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Jena Schwartz: Ad stirs internet inquiry

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Thursday, March 02, 2023

I was drinking my coffee and reading a moving column online in the Gazette by Joanna Buoniconti (“The voice that I earned”) on Feb. 7 when an ad appeared between two paragraphs. I began to scroll past it and then the title caught my eye. “Critical Race Theory: What It Is and How to Fight It,” by Christopher F. Rufo, founder and director of Battlefront. “What the huh?” I thought to myself.

This led me down a rabbit hole, beginning with the ad, onto a 2021 article by New Yorker staff writer Benjamin Wallace-Wells, about Rufo’s “invention” of the conflict around critical race theory, and finally, to Rufo’s own website, where he introduces himself as “a writer, filmmaker, and activist challenging critical race theory and gender ideology in America’s institutions.” Seeing this ad in our local paper was distressing and a sign that the right is steadily growing its presence nationwide and in a way that would behoove anyone in a so-called “liberal” state to take seriously. In a recent blog post, Shay Stewart-Bouley writes, “What I’m saying is this: If listening to Black women is more than a nifty slogan to you, I strongly suggest you spend this Black History Month and beyond formulating an action plan and gathering a local community to pushback when the anti-Blackness and creeping fascism land in your community and on your doorstep.”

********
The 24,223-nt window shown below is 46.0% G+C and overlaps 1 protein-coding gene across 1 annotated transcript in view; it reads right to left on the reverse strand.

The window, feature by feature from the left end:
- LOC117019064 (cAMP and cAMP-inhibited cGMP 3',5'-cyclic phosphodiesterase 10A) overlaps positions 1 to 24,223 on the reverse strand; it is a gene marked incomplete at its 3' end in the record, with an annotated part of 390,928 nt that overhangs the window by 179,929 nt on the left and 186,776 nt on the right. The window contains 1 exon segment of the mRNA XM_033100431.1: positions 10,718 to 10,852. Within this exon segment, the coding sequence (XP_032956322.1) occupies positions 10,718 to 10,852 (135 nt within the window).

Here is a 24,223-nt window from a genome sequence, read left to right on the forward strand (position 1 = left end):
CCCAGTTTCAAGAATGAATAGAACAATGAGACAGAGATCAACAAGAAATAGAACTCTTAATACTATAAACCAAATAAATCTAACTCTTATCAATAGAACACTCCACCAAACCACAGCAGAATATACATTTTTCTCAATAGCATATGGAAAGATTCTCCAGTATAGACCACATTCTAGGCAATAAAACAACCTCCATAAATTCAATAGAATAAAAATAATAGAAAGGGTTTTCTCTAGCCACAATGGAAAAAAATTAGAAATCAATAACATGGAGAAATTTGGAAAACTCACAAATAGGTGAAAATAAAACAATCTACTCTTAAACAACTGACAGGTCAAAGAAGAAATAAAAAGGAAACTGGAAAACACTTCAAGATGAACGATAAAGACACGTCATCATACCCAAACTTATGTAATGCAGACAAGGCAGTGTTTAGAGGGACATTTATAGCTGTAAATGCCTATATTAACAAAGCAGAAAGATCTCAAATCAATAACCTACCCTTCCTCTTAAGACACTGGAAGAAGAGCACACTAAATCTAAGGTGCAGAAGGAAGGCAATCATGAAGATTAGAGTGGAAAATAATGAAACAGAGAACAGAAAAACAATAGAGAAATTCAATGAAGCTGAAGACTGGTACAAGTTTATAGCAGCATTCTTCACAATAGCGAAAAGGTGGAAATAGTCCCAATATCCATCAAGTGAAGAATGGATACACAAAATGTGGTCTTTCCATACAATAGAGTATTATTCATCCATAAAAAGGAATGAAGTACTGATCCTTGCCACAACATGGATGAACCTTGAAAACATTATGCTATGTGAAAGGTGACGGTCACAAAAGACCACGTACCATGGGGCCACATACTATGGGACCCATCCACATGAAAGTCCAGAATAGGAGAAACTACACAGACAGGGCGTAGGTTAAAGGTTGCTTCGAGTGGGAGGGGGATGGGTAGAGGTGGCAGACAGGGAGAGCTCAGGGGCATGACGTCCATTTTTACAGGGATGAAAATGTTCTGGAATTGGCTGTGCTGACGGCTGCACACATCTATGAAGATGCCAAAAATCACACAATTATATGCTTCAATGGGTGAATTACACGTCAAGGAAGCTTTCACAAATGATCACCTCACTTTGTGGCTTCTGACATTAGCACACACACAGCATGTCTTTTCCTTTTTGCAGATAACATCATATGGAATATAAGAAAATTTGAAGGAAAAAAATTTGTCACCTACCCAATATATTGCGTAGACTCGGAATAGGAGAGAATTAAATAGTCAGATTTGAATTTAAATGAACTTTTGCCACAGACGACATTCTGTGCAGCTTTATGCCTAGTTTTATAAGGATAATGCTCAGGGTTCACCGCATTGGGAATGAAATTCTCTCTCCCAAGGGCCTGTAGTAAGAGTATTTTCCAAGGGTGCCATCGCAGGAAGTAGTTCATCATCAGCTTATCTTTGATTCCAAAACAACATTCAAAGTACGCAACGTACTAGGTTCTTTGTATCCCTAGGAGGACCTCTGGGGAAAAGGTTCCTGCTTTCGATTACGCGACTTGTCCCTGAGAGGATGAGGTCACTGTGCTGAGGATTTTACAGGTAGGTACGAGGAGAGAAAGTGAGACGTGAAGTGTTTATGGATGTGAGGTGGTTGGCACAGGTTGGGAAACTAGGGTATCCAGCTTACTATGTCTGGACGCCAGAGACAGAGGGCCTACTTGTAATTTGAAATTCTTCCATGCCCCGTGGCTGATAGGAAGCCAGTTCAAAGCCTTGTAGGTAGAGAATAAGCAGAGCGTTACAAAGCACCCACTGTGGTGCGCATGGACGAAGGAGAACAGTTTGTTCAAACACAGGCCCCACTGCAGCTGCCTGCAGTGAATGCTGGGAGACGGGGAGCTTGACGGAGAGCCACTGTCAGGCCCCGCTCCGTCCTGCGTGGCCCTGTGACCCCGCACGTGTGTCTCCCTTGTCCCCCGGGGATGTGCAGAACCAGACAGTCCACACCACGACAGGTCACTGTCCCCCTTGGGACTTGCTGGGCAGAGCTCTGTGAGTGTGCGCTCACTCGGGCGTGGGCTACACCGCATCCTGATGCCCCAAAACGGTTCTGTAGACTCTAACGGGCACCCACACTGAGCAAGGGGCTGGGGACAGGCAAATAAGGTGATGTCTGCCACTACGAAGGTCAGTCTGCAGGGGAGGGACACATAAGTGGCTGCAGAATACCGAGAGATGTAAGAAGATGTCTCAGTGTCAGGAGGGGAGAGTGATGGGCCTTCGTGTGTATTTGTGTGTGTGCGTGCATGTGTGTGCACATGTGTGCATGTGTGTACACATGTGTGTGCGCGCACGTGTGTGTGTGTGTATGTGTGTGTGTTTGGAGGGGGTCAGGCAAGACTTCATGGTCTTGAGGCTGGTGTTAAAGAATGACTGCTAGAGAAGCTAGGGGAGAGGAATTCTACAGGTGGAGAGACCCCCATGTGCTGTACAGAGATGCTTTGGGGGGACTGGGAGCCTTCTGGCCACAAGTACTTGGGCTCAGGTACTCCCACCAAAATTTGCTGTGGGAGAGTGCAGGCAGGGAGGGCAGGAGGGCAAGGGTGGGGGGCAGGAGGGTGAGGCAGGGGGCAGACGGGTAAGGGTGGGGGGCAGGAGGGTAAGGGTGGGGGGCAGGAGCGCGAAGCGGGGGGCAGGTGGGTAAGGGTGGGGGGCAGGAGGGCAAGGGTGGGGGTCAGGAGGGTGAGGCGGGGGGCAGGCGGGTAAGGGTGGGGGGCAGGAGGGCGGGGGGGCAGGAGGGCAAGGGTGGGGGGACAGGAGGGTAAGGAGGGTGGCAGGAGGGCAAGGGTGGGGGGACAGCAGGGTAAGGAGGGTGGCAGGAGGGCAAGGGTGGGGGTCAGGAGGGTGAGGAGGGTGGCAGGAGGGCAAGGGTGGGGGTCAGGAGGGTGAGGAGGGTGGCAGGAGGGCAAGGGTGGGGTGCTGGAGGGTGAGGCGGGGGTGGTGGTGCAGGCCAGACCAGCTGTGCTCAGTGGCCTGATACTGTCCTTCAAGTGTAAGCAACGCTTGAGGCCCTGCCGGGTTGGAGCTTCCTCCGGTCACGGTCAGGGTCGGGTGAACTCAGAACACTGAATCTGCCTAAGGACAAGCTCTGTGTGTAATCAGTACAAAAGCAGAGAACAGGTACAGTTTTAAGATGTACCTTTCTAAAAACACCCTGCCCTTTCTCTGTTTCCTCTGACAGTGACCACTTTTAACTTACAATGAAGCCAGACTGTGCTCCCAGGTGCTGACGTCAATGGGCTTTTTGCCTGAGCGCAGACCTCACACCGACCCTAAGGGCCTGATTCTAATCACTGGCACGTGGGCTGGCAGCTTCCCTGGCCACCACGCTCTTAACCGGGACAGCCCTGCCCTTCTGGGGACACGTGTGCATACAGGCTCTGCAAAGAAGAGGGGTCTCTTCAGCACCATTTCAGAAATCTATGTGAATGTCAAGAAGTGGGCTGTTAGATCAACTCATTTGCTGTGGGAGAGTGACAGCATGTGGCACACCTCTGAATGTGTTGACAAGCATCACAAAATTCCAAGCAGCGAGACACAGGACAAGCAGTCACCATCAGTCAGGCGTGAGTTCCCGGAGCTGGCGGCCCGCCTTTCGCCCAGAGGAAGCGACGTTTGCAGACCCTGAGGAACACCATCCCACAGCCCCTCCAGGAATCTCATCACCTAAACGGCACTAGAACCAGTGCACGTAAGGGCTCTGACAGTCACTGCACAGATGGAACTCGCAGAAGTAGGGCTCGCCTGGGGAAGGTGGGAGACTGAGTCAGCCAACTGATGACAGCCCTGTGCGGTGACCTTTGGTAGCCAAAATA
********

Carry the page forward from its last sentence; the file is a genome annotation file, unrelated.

At a time when school districts across the country are emboldened to strip curricula of Black history, including dozens of writers, feminist and queer thinkers, and anything mentioning the Black Lives Matter movement, and when backlash against age-appropriate education around sexuality and gender is gaining traction, along with dozens of anti-trans bills in multiple states, I felt irresponsible as a reader and writer to let this ad go without mention. Rufo has the right to free speech. However, there is a difference between free speech and revisionist history and dangerous anti-democratic rhetoric and policy. I would hope that the Gazette would uphold the former rather than accept advertising dollars that perpetuate the latter.

Jena Schwartz

Amherst